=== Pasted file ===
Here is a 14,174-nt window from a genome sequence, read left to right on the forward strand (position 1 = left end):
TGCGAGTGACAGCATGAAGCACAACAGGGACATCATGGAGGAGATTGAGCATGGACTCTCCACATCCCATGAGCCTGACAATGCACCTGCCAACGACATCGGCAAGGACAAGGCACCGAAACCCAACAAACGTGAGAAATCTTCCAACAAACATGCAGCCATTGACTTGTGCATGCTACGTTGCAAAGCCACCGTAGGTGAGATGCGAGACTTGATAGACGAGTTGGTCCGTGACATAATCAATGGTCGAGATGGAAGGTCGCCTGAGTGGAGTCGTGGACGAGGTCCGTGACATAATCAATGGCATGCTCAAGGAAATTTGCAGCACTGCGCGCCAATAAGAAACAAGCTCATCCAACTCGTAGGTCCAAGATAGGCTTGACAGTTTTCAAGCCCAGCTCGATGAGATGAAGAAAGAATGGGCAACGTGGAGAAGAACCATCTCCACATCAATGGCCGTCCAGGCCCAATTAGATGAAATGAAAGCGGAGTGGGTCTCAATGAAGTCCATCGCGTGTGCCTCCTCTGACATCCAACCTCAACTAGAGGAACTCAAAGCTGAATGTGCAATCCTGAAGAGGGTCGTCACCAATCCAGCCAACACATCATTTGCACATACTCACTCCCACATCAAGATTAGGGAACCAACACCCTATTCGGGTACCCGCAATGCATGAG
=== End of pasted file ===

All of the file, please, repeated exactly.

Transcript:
Here is a 14,174-nt window from a genome sequence, read left to right on the forward strand (position 1 = left end):
TGCGAGTGACAGCATGAAGCACAACAGGGACATCATGGAGGAGATTGAGCATGGACTCTCCACATCCCATGAGCCTGACAATGCACCTGCCAACGACATCGGCAAGGACAAGGCACCGAAACCCAACAAACGTGAGAAATCTTCCAACAAACATGCAGCCATTGACTTGTGCATGCTACGTTGCAAAGCCACCGTAGGTGAGATGCGAGACTTGATAGACGAGTTGGTCCGTGACATAATCAATGGTCGAGATGGAAGGTCGCCTGAGTGGAGTCGTGGACGAGGTCCGTGACATAATCAATGGCATGCTCAAGGAAATTTGCAGCACTGCGCGCCAATAAGAAACAAGCTCATCCAACTCGTAGGTCCAAGATAGGCTTGACAGTTTTCAAGCCCAGCTCGATGAGATGAAGAAAGAATGGGCAACGTGGAGAAGAACCATCTCCACATCAATGGCCGTCCAGGCCCAATTAGATGAAATGAAAGCGGAGTGGGTCTCAATGAAGTCCATCGCGTGTGCCTCCTCTGACATCCAACCTCAACTAGAGGAACTCAAAGCTGAATGTGCAATCCTGAAGAGGGTCGTCACCAATCCAGCCAACACATCATTTGCACATACTCACTCCCACATCAAGATTAGGGAACCAACACCCTATTCGGGTACCCGCAATGCATGAG